Europe’s Largest Integrated Casino Resort to be Built in Cyprus

Construction has begun on an impressive casino resort in Western Limassol, further diversifying Cyprus’ economy as well as its booming tourism industry.

Cyprus has proved popular with tourists seeking sun-drenched beaches and impressive archaeological sites. However, the country is eager to expand its appeal. To that end, ground was broken on the construction of the City of Dreams Mediterranean Resort in Zakaki last June. At 550 million euros, it is Cyprus’ largest tourism development and could eventually add as much as 700 million euros a year to the Cypriot economy.

The 30-year casino license was issued in June 2017 and provides not only for the establishment of the main casino resort in Western Limassol, but also satellite casinos in Nicosia, Larnaca, Famagusta, and Paphos. As construction on the City of Dreams Mediterranean Resort isn’t expected to be complete until 2021, its owners have received permission to open a temporary casino in the same region as the resort.

The City of Dreams Mediterranean has been designed with an eye for sustainable development and with the goal of integrating it into the surrounding environment and landscape. Once completed, it will include 136 tables, 1,200 gaming machines, and 11 restaurants and cafeterias. Other attractions will include swimming pools, fitness centres, a tennis court and a spa. As for accommodation, the resort will feature a 5-star hotel with 500 rooms and upscale villas. In order to attract business clientele, the resort will offer 9,600-sq.metres of space to be used for conferences, meetings or exhibitions.

The project is a partnership between Melco International Development Ltd and Cyprus Phassouri Limited. Melco, which owns a 75% stake in the resort, is one of Hong Kong’s oldest companies and has extensive experience in the leisure and entertainment sector. Cyprus Phassouri owns the remaining 25% stake and has previously invested in Cypriot real estate, telecommunications, export, and mining initiatives.

The gross gaming revenue for offline gambling in Europe was 77.7 billion euros in 2015, and is estimated to reach 84.3 billion euros by 2020. Copyright: IVASHstudio/

The Cypriot government has thrown its enthusiastic support behind this new venture. After meeting with representatives from the consortium, the President of the Republic of Cyprus, Mr. Nicos Anastasiades, said “I can assure you that we consider Melco Group as an important contributor to our economy and as a real partner of the Republic of Cyprus in further enhancing and enriching our tourist product for the benefit of the country and its people”.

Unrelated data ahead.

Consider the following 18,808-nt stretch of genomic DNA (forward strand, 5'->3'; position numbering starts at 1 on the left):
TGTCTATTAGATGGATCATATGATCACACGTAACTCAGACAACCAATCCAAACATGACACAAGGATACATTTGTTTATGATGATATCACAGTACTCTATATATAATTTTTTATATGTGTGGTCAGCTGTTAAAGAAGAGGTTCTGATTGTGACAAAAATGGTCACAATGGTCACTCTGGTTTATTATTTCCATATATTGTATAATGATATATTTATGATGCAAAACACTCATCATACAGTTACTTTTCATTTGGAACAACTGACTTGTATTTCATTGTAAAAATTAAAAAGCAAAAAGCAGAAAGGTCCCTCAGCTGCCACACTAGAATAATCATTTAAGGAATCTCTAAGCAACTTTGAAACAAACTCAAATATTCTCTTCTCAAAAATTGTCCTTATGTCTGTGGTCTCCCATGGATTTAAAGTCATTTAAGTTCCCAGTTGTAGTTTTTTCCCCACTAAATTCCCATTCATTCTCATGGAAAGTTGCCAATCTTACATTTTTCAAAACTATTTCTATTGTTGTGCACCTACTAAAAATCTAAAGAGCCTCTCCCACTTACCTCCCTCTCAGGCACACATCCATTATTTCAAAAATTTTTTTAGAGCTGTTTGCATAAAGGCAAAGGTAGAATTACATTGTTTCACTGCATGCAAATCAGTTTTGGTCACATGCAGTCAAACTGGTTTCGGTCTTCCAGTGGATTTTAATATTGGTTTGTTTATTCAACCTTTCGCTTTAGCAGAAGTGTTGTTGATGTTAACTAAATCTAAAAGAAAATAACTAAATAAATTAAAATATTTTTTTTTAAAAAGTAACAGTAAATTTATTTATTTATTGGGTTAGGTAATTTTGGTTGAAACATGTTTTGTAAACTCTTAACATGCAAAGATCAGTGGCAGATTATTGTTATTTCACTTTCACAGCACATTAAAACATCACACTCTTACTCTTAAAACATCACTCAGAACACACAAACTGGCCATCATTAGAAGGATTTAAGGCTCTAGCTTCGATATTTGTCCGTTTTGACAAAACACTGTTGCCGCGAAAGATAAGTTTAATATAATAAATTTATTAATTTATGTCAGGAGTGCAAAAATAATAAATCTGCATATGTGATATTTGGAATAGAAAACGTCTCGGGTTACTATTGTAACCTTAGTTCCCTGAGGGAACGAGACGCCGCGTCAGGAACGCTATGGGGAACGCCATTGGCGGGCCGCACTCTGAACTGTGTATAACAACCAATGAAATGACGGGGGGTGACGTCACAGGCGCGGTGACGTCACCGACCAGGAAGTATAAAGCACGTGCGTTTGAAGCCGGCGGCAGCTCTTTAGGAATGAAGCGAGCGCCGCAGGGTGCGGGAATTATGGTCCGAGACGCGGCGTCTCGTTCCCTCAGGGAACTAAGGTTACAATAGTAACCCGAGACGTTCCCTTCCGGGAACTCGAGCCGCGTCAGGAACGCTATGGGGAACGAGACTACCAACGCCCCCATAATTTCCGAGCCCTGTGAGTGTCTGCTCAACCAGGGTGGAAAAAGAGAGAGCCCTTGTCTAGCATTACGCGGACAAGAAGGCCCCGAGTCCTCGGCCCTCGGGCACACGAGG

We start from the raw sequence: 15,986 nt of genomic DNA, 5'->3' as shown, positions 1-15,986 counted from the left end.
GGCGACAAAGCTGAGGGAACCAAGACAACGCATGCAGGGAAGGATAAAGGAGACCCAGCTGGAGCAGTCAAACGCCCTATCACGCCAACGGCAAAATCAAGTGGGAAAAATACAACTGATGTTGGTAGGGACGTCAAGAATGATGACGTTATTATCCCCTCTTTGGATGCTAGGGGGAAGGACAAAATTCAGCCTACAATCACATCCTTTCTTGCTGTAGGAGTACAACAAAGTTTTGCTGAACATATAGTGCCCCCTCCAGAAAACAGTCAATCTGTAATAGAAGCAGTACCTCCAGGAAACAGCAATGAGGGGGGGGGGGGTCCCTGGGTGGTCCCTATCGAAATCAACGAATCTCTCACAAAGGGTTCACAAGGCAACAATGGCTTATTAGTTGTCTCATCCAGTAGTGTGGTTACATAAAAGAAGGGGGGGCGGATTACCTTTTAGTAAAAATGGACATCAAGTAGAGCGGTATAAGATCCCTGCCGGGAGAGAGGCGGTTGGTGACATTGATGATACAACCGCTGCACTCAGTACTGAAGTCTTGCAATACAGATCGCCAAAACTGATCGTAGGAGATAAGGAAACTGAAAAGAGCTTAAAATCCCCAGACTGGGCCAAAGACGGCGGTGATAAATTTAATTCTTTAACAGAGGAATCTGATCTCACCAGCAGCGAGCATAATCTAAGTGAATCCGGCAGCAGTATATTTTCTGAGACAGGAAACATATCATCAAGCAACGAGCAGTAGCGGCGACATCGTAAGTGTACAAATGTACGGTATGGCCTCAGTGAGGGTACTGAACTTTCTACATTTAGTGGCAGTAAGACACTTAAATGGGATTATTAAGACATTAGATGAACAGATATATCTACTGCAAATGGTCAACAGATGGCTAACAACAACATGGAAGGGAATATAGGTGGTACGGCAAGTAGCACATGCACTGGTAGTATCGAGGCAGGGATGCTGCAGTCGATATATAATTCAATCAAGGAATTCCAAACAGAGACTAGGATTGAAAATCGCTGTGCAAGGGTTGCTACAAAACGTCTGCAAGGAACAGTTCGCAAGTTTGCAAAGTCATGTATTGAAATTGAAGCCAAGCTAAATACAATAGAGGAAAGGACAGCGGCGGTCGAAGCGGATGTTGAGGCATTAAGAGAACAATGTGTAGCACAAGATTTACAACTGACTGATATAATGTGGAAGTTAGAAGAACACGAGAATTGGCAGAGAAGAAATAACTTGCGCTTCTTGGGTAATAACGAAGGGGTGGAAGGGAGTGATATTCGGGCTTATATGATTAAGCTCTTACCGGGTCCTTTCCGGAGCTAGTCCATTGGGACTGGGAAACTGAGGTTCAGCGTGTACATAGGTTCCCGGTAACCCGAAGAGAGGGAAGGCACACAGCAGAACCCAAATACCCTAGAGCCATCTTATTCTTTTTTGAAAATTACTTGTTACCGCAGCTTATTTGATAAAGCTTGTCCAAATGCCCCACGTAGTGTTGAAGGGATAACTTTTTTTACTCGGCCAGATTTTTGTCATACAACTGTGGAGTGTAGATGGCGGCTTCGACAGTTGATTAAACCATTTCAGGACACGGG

The economic gains associated with the resort will be significant. By its second year of operation, it is anticipated that the resort’s impact on the Cypriot economy will amount to around 4% of the country’s GDP. However, these benefits will start to accrue before the resort even opens, as its construction alone is expected to result in 4,000 jobs. Once fully operational, the resort will likely employ a permanent staff of around 2,500.

The Cypriot government’s decision to permit the construction of casinos is a clear sign of its commitment to diversifying a key pillar of its economy. The tourism sector directly accounted for 7.3% of the country’s GDP last year. However, the government wants to ensure that the sector remains sustainable and that it can attract a wider array of tourists throughout the year. Currently, British and Russian tourists make up the largest share of visitors, but Melco’s established brand in the Philippines and China means the City of Dreams Resort may end up attracting new tourists from Asia.

Of note is the fact that the Cypriot Parliament voted last month to establish a new junior ministry for tourism next year. The creation of this new ministry as well as historic initiatives such as City of Dreams Mediterranean Resort will help the country successfully implement its goal of upgrading and expanding its blooming tourism sector.

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Katrina Pirner

Katrina is a Berlin-based freelance writer who focuses on economics, disruptive technology and politics. She’s previously worked in Canada, Italy, Belgium, and the US. Katrina holds a MA in International Relations from Johns Hopkins University where she concentrated in European political economy.

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